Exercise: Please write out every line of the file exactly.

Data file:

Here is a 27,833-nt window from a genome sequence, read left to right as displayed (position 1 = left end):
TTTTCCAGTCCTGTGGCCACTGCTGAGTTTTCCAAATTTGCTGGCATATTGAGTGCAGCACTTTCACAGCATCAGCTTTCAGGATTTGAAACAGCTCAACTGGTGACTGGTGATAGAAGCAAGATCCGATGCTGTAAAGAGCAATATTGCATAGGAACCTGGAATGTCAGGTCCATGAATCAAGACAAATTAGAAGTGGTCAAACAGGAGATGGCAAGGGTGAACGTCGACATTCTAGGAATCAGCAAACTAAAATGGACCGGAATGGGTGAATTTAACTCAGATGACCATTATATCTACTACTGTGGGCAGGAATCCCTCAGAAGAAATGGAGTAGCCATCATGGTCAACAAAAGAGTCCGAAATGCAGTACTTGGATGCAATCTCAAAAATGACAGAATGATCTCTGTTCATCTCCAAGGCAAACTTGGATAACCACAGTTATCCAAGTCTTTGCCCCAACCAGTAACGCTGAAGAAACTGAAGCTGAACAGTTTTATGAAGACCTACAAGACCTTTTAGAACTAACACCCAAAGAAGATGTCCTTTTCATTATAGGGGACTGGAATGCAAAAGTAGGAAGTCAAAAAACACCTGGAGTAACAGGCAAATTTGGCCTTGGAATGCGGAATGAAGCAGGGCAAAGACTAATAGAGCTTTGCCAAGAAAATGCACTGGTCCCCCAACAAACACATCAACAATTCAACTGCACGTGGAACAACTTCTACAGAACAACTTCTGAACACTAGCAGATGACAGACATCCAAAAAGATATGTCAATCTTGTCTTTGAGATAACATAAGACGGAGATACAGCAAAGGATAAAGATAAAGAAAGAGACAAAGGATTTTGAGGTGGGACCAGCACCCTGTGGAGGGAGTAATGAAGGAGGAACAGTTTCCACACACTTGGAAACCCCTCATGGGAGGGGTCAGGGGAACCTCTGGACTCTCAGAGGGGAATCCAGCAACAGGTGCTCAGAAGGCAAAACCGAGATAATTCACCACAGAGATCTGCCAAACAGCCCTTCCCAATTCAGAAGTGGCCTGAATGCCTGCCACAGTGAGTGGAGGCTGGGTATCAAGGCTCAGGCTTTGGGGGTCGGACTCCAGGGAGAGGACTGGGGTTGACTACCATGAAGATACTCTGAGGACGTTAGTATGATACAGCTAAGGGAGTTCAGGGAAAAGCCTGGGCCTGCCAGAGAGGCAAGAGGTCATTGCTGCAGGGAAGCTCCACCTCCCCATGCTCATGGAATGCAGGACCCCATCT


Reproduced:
Here is a 27,833-nt window from a genome sequence, read left to right as displayed (position 1 = left end):
TTTTCCAGTCCTGTGGCCACTGCTGAGTTTTCCAAATTTGCTGGCATATTGAGTGCAGCACTTTCACAGCATCAGCTTTCAGGATTTGAAACAGCTCAACTGGTGACTGGTGATAGAAGCAAGATCCGATGCTGTAAAGAGCAATATTGCATAGGAACCTGGAATGTCAGGTCCATGAATCAAGACAAATTAGAAGTGGTCAAACAGGAGATGGCAAGGGTGAACGTCGACATTCTAGGAATCAGCAAACTAAAATGGACCGGAATGGGTGAATTTAACTCAGATGACCATTATATCTACTACTGTGGGCAGGAATCCCTCAGAAGAAATGGAGTAGCCATCATGGTCAACAAAAGAGTCCGAAATGCAGTACTTGGATGCAATCTCAAAAATGACAGAATGATCTCTGTTCATCTCCAAGGCAAACTTGGATAACCACAGTTATCCAAGTCTTTGCCCCAACCAGTAACGCTGAAGAAACTGAAGCTGAACAGTTTTATGAAGACCTACAAGACCTTTTAGAACTAACACCCAAAGAAGATGTCCTTTTCATTATAGGGGACTGGAATGCAAAAGTAGGAAGTCAAAAAACACCTGGAGTAACAGGCAAATTTGGCCTTGGAATGCGGAATGAAGCAGGGCAAAGACTAATAGAGCTTTGCCAAGAAAATGCACTGGTCCCCCAACAAACACATCAACAATTCAACTGCACGTGGAACAACTTCTACAGAACAACTTCTGAACACTAGCAGATGACAGACATCCAAAAAGATATGTCAATCTTGTCTTTGAGATAACATAAGACGGAGATACAGCAAAGGATAAAGATAAAGAAAGAGACAAAGGATTTTGAGGTGGGACCAGCACCCTGTGGAGGGAGTAATGAAGGAGGAACAGTTTCCACACACTTGGAAACCCCTCATGGGAGGGGTCAGGGGAACCTCTGGACTCTCAGAGGGGAATCCAGCAACAGGTGCTCAGAAGGCAAAACCGAGATAATTCACCACAGAGATCTGCCAAACAGCCCTTCCCAATTCAGAAGTGGCCTGAATGCCTGCCACAGTGAGTGGAGGCTGGGTATCAAGGCTCAGGCTTTGGGGGTCGGACTCCAGGGAGAGGACTGGGGTTGACTACCATGAAGATACTCTGAGGACGTTAGTATGATACAGCTAAGGGAGTTCAGGGAAAAGCCTGGGCCTGCCAGAGAGGCAAGAGGTCATTGCTGCAGGGAAGCTCCACCTCCCCATGCTCATGGAATGCAGGACCCCATCT